Syrian civil war spills over into Lebanon

Published on NewsOK Modified: December 5, 2012 at 4:09 pm •  Published: December 5, 2012
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That grip began to slip in 2005, when former Prime Minister Rafik Hariri was assassinated in Beirut. Widely accused of involvement — something it has always denied — Syria was forced to withdraw its troops. But Damascus has maintained power and influence in Lebanon.

Syria's state-run news agency, SANA, reported that 17 Lebanese "gunmen" were killed inside Syria last week, and on Sunday, Syrian TV aired footage of the dead.

Bassam al-Dada, a political adviser for the rebel Free Syrian Army, said the group believes the Lebanese men were the victims of a "complicated Syrian intelligence operation" aimed at showing that foreign fighters are involved in fighting in Syria.

According to their relatives, Malek Haj Deeb and Bilal al-Ghoul left their parents' homes a week ago saying they were going to downtown Tripoli. Hours later, the families grew concerned and started calling the men's mobile phones.

There was no sign of them until two days later, when local media reported that a group of Lebanese citizens had been killed while fighting in Syria.

Pictures of the men, shown to the AP by their families, showed them clean-shaven and playing in the snow in one of Lebanon's mountain towns, and in front of Tripoli's Crusader-built citadel.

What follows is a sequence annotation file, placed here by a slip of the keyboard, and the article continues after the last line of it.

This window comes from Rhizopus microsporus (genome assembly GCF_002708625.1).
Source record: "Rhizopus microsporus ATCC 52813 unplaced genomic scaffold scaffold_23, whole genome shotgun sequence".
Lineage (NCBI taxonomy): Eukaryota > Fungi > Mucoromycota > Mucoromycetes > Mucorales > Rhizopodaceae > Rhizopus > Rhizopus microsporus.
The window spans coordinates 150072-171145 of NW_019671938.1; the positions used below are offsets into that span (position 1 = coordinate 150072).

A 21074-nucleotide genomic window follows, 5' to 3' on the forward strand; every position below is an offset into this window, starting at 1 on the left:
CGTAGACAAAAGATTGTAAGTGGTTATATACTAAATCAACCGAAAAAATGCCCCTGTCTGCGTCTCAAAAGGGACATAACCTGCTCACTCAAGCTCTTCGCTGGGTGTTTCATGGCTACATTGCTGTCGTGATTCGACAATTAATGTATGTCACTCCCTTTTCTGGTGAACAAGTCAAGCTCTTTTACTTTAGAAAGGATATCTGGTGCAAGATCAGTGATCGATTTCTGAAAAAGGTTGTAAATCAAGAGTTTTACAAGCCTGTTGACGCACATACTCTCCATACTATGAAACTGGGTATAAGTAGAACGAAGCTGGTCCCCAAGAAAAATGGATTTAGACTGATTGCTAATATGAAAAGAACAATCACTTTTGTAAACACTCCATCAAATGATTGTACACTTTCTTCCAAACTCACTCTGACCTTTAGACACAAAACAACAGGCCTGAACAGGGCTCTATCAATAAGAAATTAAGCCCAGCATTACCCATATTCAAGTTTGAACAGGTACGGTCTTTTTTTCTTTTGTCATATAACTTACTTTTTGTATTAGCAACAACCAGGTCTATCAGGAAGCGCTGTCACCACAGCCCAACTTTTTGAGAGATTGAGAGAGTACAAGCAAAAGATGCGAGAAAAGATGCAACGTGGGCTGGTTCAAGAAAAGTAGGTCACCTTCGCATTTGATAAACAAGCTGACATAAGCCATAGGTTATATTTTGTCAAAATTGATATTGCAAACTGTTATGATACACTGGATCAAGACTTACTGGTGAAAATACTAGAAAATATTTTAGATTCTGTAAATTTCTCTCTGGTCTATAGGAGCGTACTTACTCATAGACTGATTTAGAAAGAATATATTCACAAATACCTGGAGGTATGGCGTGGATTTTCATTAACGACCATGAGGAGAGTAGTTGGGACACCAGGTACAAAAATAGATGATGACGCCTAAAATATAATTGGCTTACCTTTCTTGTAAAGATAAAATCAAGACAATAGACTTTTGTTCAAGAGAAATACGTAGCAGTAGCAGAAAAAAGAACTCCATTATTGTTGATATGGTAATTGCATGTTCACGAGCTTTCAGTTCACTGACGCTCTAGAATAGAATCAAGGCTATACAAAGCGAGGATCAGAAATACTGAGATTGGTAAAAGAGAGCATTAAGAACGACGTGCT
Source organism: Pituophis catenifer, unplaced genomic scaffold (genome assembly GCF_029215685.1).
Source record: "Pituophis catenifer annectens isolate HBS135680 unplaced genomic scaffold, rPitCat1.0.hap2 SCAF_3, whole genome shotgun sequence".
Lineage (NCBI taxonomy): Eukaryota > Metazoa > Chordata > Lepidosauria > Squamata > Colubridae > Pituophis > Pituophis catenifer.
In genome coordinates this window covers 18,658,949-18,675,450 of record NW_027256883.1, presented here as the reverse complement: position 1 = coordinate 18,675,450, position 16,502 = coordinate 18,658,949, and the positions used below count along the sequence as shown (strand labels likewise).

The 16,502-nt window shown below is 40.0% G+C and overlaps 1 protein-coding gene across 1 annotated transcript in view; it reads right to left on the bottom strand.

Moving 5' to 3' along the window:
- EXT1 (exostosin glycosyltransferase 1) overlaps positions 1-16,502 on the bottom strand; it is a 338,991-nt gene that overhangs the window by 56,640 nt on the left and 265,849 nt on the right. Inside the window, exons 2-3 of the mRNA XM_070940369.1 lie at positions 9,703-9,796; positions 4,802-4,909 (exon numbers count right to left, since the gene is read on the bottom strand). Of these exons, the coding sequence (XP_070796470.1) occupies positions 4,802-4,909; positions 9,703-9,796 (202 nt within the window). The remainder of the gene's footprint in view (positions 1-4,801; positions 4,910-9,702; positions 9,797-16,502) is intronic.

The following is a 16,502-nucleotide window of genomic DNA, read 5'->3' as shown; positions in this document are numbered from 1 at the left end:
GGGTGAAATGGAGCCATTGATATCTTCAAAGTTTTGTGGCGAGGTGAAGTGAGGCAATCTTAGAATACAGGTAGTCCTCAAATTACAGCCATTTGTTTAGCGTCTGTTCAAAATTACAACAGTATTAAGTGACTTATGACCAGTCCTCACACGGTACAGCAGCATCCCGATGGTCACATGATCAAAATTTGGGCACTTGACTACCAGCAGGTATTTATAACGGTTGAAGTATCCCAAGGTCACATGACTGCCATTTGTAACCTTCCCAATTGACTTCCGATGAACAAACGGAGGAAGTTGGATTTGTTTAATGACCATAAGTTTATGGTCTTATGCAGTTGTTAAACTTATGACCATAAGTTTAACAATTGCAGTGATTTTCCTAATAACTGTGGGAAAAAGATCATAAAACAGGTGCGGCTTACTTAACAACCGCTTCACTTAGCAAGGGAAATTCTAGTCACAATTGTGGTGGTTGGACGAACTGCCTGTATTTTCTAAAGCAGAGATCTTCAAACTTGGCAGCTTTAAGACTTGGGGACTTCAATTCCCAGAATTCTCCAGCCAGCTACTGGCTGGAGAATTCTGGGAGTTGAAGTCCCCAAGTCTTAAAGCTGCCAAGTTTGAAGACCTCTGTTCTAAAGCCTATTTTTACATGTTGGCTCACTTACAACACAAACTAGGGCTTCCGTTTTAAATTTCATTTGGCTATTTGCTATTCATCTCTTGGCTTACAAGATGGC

"We want their bodies back," Omar al-Ghoul said.

On Wednesday, Syrian Ambassador Ali Abdul-Karim Ali told Lebanese Foreign Minister Adnan Mansour that Damascus has agreed to repatriate the men's bodies. Lebanon's National News Agency said the countries would soon discuss how to hand them over.

Members of the International Committee of the Red Cross visited the dead men's families on Tuesday and took details about the men, their brothers said.

Jihad Haj Deeb said his brother was about to resume his college studies and would not have jeopardized his future to fight in Syria.

"He registered at the university four days before he went missing," Haj Deeb said, adding that his brother took 500,000 pounds ($335) from their father to pay his tuition at Lebanese University, where he was a third-year mathematics student. Haj Deeb's father, a school bus driver, makes $400 a month and has nine other children.

"Had he been planning to go to Syria, he wouldn't have registered," added Jihad, saying his father had to borrow the money.

Meanwhile, the unrest inside Syria shows no sign of slowing down.

The uprising began with peaceful protests in March 2011 and later escalated into a civil war that the opposition says has killed more than 40,000 people.

Besides the violence roiling the capital, Damascus, there was growing speculation about the fate of a top Syrian spokesman who has become a prominent face of the regime.

Lebanese security officials have said Foreign Ministry spokesman Jihad Makdissi flew Monday from Beirut to London. But it was not clear whether Makdissi had defected, quit his post or been forced out. Syria has had no official comment on Makdissi, who has defended the regime's crackdown on dissent.

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Associated Press writers Karl Ritter in Doha, Qatar, Suzan Fraser in Ankara, Turkey, and Jamal Halaby in Amman, Jordan, contributed to this report.